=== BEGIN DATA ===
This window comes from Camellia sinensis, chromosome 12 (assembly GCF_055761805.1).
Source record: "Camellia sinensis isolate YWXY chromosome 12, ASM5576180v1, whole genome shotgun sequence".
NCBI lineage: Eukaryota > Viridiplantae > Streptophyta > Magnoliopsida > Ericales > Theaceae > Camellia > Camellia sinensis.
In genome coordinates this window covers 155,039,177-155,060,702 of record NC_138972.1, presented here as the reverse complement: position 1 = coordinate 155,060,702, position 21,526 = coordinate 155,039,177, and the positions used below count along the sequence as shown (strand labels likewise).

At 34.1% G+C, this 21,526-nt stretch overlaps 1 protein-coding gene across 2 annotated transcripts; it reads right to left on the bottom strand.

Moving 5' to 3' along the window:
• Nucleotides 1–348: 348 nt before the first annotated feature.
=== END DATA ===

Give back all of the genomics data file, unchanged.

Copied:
This window comes from Camellia sinensis, chromosome 12 (assembly GCF_055761805.1).
Source record: "Camellia sinensis isolate YWXY chromosome 12, ASM5576180v1, whole genome shotgun sequence".
NCBI lineage: Eukaryota > Viridiplantae > Streptophyta > Magnoliopsida > Ericales > Theaceae > Camellia > Camellia sinensis.
In genome coordinates this window covers 155,039,177-155,060,702 of record NC_138972.1, presented here as the reverse complement: position 1 = coordinate 155,060,702, position 21,526 = coordinate 155,039,177, and the positions used below count along the sequence as shown (strand labels likewise).

At 34.1% G+C, this 21,526-nt stretch overlaps 1 protein-coding gene across 2 annotated transcripts; it reads right to left on the bottom strand.

Moving 5' to 3' along the window:
• Nucleotides 1–348: 348 nt before the first annotated feature.